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This image comes from a site about aircraft tractors:

enter image description here

What is the type? Why the large pipes at the flight deck windows? What is this place? Why is this plane here?

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    $\begingroup$ They might be exhaust for portable air conditioning systems. $\endgroup$ – Ron Beyer Mar 17 '17 at 14:43
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    $\begingroup$ I doubt it, it does look like a non-functioning aircraft (a 707 I think), and judging by the attire of the people, in a warm climate. The pilots windows are the most easily removed since they are designed to be opened anyway. In fact, I believe that this is the aircraft in the picture above. $\endgroup$ – Ron Beyer Mar 17 '17 at 15:16
  • $\begingroup$ @RonBeyer: Ah this is a really strange story with all the spices for a novel. Thanks for sharing. Would you want to write an answer? I'll change the question into a more general one... $\endgroup$ – mins Mar 17 '17 at 15:43
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    $\begingroup$ @mins Sure, I will write something in general $\endgroup$ – Ron Beyer Mar 17 '17 at 15:49
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    $\begingroup$ This picture poses several questions to this Aerospace fan who has never set foot beyond places passengers are allowed. Farhan below mention that it looked like the aircraft was fitted to an ARTS - but between the center fuselage and the ARTS, what are the blue and white objects? On the port wing there, underneath the ARTS support where is what looks like a hose of a similar color - what is that? The three men in blue shirts look like firefighters to me, could the tubes be exhausts for some kind of "plane on fire" smoke drill? $\endgroup$ – PhasedOut Mar 17 '17 at 19:22
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In most commercial aircraft, the cockpit windows are the most easily opened/removed.

Open Cockpit Window
(Image Source)

Why the windows typically open is a topic for another question, but mostly it is for the crew to be able to communicate with the ground personnel and for rapid evacuation.

Some older aircraft like the 707 in the original post are used primarily as training devices. The aircraft in the original post is a Boeing 707 in Germany used for evacuation training. The most likely explanation is that they put in portable air conditioning units to be able to cool the cabin while they filled it with people. The vents are angled down so that water does not enter the air conditioning system.

Specifically regarding the aircraft in the post, this is a Boeing 707 located at the Tegel Airport in Berlin, Germany. It has a lot of history being an aircraft that was hijacked and then later smuggled back into Germany in the night by an American crew as a gift from Boeing to celebrate the city's 750th birthday.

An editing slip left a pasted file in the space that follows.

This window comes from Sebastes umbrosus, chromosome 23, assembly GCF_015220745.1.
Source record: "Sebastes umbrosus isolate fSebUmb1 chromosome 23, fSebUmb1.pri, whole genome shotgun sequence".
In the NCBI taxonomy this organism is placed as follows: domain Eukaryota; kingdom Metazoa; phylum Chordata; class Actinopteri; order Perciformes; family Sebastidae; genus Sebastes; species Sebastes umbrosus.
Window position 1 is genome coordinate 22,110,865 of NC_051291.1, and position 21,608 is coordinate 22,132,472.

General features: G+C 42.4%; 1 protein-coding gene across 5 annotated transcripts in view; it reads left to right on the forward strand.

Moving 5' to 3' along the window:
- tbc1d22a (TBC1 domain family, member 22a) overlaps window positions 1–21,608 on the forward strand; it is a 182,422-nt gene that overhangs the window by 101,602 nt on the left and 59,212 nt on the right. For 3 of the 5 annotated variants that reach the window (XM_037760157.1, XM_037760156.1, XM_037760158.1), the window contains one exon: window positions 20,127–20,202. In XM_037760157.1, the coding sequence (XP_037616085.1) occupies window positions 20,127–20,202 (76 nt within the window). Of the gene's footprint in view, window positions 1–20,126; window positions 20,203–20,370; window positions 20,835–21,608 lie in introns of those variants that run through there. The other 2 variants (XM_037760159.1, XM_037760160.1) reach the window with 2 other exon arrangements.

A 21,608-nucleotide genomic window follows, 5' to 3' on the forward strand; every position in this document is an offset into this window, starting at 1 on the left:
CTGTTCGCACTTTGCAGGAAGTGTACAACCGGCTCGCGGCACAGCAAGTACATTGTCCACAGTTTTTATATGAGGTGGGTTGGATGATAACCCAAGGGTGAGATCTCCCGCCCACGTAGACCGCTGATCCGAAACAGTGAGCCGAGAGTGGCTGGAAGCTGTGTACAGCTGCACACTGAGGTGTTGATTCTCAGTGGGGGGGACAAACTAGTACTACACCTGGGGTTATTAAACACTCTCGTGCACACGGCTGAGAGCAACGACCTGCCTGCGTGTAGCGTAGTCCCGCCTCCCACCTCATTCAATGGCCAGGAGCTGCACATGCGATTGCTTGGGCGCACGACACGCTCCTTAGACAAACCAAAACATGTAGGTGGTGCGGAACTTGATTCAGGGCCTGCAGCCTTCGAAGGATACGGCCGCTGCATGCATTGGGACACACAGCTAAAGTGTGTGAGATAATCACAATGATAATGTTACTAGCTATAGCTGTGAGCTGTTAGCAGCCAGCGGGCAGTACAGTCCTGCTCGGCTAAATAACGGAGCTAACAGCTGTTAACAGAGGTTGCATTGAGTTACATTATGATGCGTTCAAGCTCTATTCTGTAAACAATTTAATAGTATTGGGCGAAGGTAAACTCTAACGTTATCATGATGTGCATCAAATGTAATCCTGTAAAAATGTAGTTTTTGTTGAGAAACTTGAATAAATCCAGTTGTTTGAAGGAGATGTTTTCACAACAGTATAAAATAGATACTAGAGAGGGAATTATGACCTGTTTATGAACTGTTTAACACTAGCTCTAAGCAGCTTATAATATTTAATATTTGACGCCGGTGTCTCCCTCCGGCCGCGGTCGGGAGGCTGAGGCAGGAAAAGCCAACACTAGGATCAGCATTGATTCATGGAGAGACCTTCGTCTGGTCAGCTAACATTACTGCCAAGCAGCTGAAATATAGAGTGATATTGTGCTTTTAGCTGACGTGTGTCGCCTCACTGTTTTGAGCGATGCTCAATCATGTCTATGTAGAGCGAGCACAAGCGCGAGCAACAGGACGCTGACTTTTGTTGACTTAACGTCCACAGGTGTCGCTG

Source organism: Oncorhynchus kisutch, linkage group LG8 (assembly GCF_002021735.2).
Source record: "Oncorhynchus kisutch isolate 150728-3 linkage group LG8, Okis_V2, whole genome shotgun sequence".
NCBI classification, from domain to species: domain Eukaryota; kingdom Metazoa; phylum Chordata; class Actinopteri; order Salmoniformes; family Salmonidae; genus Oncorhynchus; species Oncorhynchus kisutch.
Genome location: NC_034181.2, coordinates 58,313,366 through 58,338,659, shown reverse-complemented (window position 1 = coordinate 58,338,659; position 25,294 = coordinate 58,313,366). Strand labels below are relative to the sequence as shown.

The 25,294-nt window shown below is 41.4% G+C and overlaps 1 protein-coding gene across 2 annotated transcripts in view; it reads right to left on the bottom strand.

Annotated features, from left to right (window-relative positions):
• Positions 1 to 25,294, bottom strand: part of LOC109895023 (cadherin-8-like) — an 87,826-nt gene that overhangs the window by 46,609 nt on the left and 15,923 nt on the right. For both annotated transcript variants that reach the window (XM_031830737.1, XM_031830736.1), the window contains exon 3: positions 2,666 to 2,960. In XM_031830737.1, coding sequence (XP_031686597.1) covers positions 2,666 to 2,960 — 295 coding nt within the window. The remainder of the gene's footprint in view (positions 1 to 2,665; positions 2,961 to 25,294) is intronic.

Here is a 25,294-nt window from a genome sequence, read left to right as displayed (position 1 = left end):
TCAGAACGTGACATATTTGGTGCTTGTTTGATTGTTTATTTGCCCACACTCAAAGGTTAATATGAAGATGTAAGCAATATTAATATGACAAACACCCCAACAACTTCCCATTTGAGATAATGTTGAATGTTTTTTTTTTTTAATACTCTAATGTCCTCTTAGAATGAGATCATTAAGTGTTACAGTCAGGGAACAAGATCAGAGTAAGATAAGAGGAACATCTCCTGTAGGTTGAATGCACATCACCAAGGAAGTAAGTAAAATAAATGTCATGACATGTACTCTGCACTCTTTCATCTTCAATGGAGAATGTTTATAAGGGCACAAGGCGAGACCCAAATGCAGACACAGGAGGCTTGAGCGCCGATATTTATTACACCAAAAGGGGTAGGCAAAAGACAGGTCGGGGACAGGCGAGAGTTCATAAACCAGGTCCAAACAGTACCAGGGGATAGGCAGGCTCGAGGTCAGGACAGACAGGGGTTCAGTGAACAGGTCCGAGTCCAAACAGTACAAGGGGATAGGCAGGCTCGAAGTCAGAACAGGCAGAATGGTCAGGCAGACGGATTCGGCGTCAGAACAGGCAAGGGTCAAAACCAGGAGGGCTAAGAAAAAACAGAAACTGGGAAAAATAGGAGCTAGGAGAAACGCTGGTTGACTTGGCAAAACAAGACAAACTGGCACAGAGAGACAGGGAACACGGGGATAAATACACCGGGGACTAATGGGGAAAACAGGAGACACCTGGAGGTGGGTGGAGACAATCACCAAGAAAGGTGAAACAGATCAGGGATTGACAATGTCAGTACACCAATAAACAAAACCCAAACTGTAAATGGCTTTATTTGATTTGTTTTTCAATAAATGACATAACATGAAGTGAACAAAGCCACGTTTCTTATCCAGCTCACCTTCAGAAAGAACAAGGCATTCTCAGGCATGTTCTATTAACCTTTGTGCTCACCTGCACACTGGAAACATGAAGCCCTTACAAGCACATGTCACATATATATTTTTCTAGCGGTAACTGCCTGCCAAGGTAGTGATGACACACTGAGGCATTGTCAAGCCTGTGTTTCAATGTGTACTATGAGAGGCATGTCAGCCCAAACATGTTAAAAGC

You can read more about the Tegel 707 on this website and some more information about the hijacking of El Al Flight 219.

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  • $\begingroup$ Your links seem to be describing two distinct hijackings, one in 1969, one in 1970. $\endgroup$ – user2357112 Mar 17 '17 at 17:32
  • $\begingroup$ I believe the first article has the incorrect date and flight number, the hijacker, Leila Khaled was responsible for hijacking TWA 840. $\endgroup$ – Ron Beyer Mar 17 '17 at 17:35
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    $\begingroup$ Wait, you can smuggle a 707? This opens whole new realms of possibility. $\endgroup$ – Delioth Mar 17 '17 at 17:50
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    $\begingroup$ @Delioth Yes, stickers were placed over the Lufthansa markings on the aircraft and flown in the night to the airport so ATC wouldn't turn the flight around. In the late 80's Lufthansa couldn't fly into West Germany, and neither could German pilots. The Lufthansa livery was covered with white stickers and flown by an American crew to "smuggle" the aircraft into the country with Lufthansa livery. $\endgroup$ – Ron Beyer Mar 17 '17 at 17:57
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    $\begingroup$ @RonBeyer: Lufthansa and Interflug (the East Germany company) could fly over West+East Germany. But none could fly to the West Berlin enclave. Also I found that Tegel airport was built in 3 months by the French (with German workers) during Berlin's Blockade, to allow additional flights for the airlift. $\endgroup$ – mins Mar 18 '17 at 2:09
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The aircraft tractor you see is an Aircraft Recovery Transport System (ARTS) developed by Goldhofer:

enter image description here Image Source

You can read more about Goldhofer's ARTS here and here (PDF).

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  • $\begingroup$ Do the wing-contacting portions of this bear weight, or just stabilize? $\endgroup$ – msouth Mar 17 '17 at 20:38
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    $\begingroup$ They bear weight, @msouth, you can see the wheels up in the air in the first image. $\endgroup$ – AnoE Mar 17 '17 at 20:59

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